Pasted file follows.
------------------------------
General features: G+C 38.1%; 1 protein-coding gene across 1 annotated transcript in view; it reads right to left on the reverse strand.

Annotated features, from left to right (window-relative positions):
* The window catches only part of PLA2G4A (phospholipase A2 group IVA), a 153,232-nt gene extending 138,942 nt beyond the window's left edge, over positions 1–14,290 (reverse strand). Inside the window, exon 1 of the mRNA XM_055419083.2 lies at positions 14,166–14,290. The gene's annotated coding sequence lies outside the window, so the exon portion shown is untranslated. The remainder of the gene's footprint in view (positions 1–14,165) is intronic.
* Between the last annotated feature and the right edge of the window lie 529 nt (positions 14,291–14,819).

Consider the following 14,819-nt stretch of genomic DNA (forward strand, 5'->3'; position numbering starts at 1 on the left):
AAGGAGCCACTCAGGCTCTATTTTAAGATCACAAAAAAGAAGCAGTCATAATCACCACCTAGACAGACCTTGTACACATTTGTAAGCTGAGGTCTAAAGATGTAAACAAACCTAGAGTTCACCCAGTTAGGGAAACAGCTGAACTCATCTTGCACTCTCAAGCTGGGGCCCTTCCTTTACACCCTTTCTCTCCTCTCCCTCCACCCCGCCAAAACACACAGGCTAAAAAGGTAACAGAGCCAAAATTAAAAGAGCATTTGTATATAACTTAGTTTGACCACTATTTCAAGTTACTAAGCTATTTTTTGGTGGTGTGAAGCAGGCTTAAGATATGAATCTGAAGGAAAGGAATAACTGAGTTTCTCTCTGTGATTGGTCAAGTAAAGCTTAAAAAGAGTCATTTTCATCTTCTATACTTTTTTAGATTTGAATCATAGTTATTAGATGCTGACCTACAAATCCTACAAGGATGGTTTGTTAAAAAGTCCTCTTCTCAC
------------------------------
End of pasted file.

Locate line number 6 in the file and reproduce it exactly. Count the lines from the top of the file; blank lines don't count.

AAGGAGCCACTCAGGCTCTATTTTAAGATCACAAAAAAGAAGCAGTCATAATCACCACCTAGACAGACCTTGTACACATTTGTAAGCTGAGGTCTAAAGATGTAAACAAACCTAGAGTTCACCCAGTTAGGGAAACAGCTGAACTCATCTTGCACTCTCAAGCTGGGGCCCTTCCTTTACACCCTTTCTCTCCTCTCCCTCCACCCCGCCAAAACACACAGGCTAAAAAGGTAACAGAGCCAAAATTAAAAGAGCATTTGTATATAACTTAGTTTGACCACTATTTCAAGTTACTAAGCTATTTTTTGGTGGTGTGAAGCAGGCTTAAGATATGAATCTGAAGGAAAGGAATAACTGAGTTTCTCTCTGTGATTGGTCAAGTAAAGCTTAAAAAGAGTCATTTTCATCTTCTATACTTTTTTAGATTTGAATCATAGTTATTAGATGCTGACCTACAAATCCTACAAGGATGGTTTGTTAAAAAGTCCTCTTCTCAC